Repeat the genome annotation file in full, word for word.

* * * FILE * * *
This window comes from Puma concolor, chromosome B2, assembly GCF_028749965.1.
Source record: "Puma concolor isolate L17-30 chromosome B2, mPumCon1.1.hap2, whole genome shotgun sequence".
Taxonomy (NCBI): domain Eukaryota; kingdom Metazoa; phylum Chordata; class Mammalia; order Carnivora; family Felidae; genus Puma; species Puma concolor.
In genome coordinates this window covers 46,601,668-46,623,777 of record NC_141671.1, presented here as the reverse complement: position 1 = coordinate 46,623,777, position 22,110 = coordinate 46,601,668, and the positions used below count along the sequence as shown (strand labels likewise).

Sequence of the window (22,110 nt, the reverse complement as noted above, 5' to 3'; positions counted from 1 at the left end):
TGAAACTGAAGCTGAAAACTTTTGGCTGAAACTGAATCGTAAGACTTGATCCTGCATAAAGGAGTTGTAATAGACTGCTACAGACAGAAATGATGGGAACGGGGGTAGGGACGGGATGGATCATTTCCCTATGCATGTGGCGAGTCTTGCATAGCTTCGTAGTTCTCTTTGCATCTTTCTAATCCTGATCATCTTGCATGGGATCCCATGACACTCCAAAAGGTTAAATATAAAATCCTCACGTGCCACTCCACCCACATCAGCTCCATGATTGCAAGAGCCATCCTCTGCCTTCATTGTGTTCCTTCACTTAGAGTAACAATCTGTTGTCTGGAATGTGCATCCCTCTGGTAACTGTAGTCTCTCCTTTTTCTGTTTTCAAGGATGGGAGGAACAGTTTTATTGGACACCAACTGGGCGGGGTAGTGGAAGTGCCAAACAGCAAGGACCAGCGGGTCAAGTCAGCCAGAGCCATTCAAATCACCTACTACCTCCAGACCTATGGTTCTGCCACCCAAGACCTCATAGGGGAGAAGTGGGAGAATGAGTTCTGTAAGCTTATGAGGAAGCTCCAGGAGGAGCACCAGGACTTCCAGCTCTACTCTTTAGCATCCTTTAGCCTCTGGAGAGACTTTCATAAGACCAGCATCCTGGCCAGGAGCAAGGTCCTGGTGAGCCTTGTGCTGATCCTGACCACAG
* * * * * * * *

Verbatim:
This window comes from Puma concolor, chromosome B2, assembly GCF_028749965.1.
Source record: "Puma concolor isolate L17-30 chromosome B2, mPumCon1.1.hap2, whole genome shotgun sequence".
Taxonomy (NCBI): domain Eukaryota; kingdom Metazoa; phylum Chordata; class Mammalia; order Carnivora; family Felidae; genus Puma; species Puma concolor.
In genome coordinates this window covers 46,601,668-46,623,777 of record NC_141671.1, presented here as the reverse complement: position 1 = coordinate 46,623,777, position 22,110 = coordinate 46,601,668, and the positions used below count along the sequence as shown (strand labels likewise).

Sequence of the window (22,110 nt, the reverse complement as noted above, 5' to 3'; positions counted from 1 at the left end):
TGAAACTGAAGCTGAAAACTTTTGGCTGAAACTGAATCGTAAGACTTGATCCTGCATAAAGGAGTTGTAATAGACTGCTACAGACAGAAATGATGGGAACGGGGGTAGGGACGGGATGGATCATTTCCCTATGCATGTGGCGAGTCTTGCATAGCTTCGTAGTTCTCTTTGCATCTTTCTAATCCTGATCATCTTGCATGGGATCCCATGACACTCCAAAAGGTTAAATATAAAATCCTCACGTGCCACTCCACCCACATCAGCTCCATGATTGCAAGAGCCATCCTCTGCCTTCATTGTGTTCCTTCACTTAGAGTAACAATCTGTTGTCTGGAATGTGCATCCCTCTGGTAACTGTAGTCTCTCCTTTTTCTGTTTTCAAGGATGGGAGGAACAGTTTTATTGGACACCAACTGGGCGGGGTAGTGGAAGTGCCAAACAGCAAGGACCAGCGGGTCAAGTCAGCCAGAGCCATTCAAATCACCTACTACCTCCAGACCTATGGTTCTGCCACCCAAGACCTCATAGGGGAGAAGTGGGAGAATGAGTTCTGTAAGCTTATGAGGAAGCTCCAGGAGGAGCACCAGGACTTCCAGCTCTACTCTTTAGCATCCTTTAGCCTCTGGAGAGACTTTCATAAGACCAGCATCCTGGCCAGGAGCAAGGTCCTGGTGAGCCTTGTGCTGATCCTGACCACAG